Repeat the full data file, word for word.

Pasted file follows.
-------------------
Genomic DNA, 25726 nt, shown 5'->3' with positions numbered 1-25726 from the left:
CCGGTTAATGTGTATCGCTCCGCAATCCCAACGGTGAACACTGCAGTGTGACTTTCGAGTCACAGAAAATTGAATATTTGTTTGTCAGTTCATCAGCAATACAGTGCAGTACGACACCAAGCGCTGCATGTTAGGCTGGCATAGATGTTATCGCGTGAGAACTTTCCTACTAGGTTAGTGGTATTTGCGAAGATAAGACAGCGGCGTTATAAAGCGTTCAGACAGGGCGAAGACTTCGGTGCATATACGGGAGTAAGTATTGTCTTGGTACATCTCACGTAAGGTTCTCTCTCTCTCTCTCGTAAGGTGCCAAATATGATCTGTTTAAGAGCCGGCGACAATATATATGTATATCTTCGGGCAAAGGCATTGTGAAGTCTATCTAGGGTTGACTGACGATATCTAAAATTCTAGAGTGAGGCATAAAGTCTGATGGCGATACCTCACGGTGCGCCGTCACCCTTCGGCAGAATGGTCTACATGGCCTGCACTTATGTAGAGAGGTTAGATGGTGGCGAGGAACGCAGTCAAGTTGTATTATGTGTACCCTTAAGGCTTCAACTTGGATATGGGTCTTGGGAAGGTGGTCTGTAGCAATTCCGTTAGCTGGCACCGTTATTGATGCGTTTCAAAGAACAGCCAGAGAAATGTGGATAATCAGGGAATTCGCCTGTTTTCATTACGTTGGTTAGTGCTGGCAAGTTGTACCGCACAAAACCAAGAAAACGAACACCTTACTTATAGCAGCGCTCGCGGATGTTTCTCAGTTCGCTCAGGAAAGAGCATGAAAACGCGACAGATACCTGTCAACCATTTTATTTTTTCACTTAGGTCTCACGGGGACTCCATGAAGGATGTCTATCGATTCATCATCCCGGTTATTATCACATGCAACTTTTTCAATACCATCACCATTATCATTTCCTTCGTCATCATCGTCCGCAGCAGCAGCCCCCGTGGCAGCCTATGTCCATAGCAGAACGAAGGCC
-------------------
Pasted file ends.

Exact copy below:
Genomic DNA, 25726 nt, shown 5'->3' with positions numbered 1-25726 from the left:
CCGGTTAATGTGTATCGCTCCGCAATCCCAACGGTGAACACTGCAGTGTGACTTTCGAGTCACAGAAAATTGAATATTTGTTTGTCAGTTCATCAGCAATACAGTGCAGTACGACACCAAGCGCTGCATGTTAGGCTGGCATAGATGTTATCGCGTGAGAACTTTCCTACTAGGTTAGTGGTATTTGCGAAGATAAGACAGCGGCGTTATAAAGCGTTCAGACAGGGCGAAGACTTCGGTGCATATACGGGAGTAAGTATTGTCTTGGTACATCTCACGTAAGGTTCTCTCTCTCTCTCTCGTAAGGTGCCAAATATGATCTGTTTAAGAGCCGGCGACAATATATATGTATATCTTCGGGCAAAGGCATTGTGAAGTCTATCTAGGGTTGACTGACGATATCTAAAATTCTAGAGTGAGGCATAAAGTCTGATGGCGATACCTCACGGTGCGCCGTCACCCTTCGGCAGAATGGTCTACATGGCCTGCACTTATGTAGAGAGGTTAGATGGTGGCGAGGAACGCAGTCAAGTTGTATTATGTGTACCCTTAAGGCTTCAACTTGGATATGGGTCTTGGGAAGGTGGTCTGTAGCAATTCCGTTAGCTGGCACCGTTATTGATGCGTTTCAAAGAACAGCCAGAGAAATGTGGATAATCAGGGAATTCGCCTGTTTTCATTACGTTGGTTAGTGCTGGCAAGTTGTACCGCACAAAACCAAGAAAACGAACACCTTACTTATAGCAGCGCTCGCGGATGTTTCTCAGTTCGCTCAGGAAAGAGCATGAAAACGCGACAGATACCTGTCAACCATTTTATTTTTTCACTTAGGTCTCACGGGGACTCCATGAAGGATGTCTATCGATTCATCATCCCGGTTATTATCACATGCAACTTTTTCAATACCATCACCATTATCATTTCCTTCGTCATCATCGTCCGCAGCAGCAGCCCCCGTGGCAGCCTATGTCCATAGCAGAACGAAGGCC